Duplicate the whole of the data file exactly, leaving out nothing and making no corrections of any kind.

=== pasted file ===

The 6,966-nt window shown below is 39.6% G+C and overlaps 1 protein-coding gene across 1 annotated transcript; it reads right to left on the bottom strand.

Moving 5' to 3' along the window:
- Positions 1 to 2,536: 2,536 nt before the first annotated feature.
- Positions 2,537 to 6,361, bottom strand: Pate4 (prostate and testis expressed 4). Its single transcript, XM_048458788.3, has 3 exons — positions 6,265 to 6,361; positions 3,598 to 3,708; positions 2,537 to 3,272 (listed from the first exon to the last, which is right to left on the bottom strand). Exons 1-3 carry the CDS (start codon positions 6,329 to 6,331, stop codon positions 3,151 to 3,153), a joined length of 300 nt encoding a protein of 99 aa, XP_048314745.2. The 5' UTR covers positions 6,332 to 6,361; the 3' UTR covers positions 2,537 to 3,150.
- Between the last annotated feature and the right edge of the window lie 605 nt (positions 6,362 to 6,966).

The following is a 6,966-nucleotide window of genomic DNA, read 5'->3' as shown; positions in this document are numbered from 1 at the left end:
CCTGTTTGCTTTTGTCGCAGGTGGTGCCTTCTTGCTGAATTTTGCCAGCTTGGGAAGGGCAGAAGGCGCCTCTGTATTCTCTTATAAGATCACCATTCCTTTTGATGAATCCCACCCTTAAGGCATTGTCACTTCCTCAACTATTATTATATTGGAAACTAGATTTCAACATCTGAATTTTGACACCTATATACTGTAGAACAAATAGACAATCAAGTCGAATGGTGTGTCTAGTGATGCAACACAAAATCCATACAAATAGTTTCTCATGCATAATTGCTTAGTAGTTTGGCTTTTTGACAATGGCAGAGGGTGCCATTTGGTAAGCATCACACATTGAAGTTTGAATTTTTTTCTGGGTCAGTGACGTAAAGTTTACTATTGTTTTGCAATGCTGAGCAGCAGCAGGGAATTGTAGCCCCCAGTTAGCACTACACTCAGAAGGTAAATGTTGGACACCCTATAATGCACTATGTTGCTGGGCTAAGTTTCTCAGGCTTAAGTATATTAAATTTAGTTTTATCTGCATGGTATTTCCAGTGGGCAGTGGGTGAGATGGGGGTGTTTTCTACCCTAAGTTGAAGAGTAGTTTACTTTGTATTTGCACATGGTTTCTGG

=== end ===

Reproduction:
The 6,966-nt window shown below is 39.6% G+C and overlaps 1 protein-coding gene across 1 annotated transcript; it reads right to left on the bottom strand.

Moving 5' to 3' along the window:
- Positions 1 to 2,536: 2,536 nt before the first annotated feature.
- Positions 2,537 to 6,361, bottom strand: Pate4 (prostate and testis expressed 4). Its single transcript, XM_048458788.3, has 3 exons — positions 6,265 to 6,361; positions 3,598 to 3,708; positions 2,537 to 3,272 (listed from the first exon to the last, which is right to left on the bottom strand). Exons 1-3 carry the CDS (start codon positions 6,329 to 6,331, stop codon positions 3,151 to 3,153), a joined length of 300 nt encoding a protein of 99 aa, XP_048314745.2. The 5' UTR covers positions 6,332 to 6,361; the 3' UTR covers positions 2,537 to 3,150.
- Between the last annotated feature and the right edge of the window lie 605 nt (positions 6,362 to 6,966).

The following is a 6,966-nucleotide window of genomic DNA, read 5'->3' as shown; positions in this document are numbered from 1 at the left end:
CCTGTTTGCTTTTGTCGCAGGTGGTGCCTTCTTGCTGAATTTTGCCAGCTTGGGAAGGGCAGAAGGCGCCTCTGTATTCTCTTATAAGATCACCATTCCTTTTGATGAATCCCACCCTTAAGGCATTGTCACTTCCTCAACTATTATTATATTGGAAACTAGATTTCAACATCTGAATTTTGACACCTATATACTGTAGAACAAATAGACAATCAAGTCGAATGGTGTGTCTAGTGATGCAACACAAAATCCATACAAATAGTTTCTCATGCATAATTGCTTAGTAGTTTGGCTTTTTGACAATGGCAGAGGGTGCCATTTGGTAAGCATCACACATTGAAGTTTGAATTTTTTTCTGGGTCAGTGACGTAAAGTTTACTATTGTTTTGCAATGCTGAGCAGCAGCAGGGAATTGTAGCCCCCAGTTAGCACTACACTCAGAAGGTAAATGTTGGACACCCTATAATGCACTATGTTGCTGGGCTAAGTTTCTCAGGCTTAAGTATATTAAATTTAGTTTTATCTGCATGGTATTTCCAGTGGGCAGTGGGTGAGATGGGGGTGTTTTCTACCCTAAGTTGAAGAGTAGTTTACTTTGTATTTGCACATGGTTTCTGG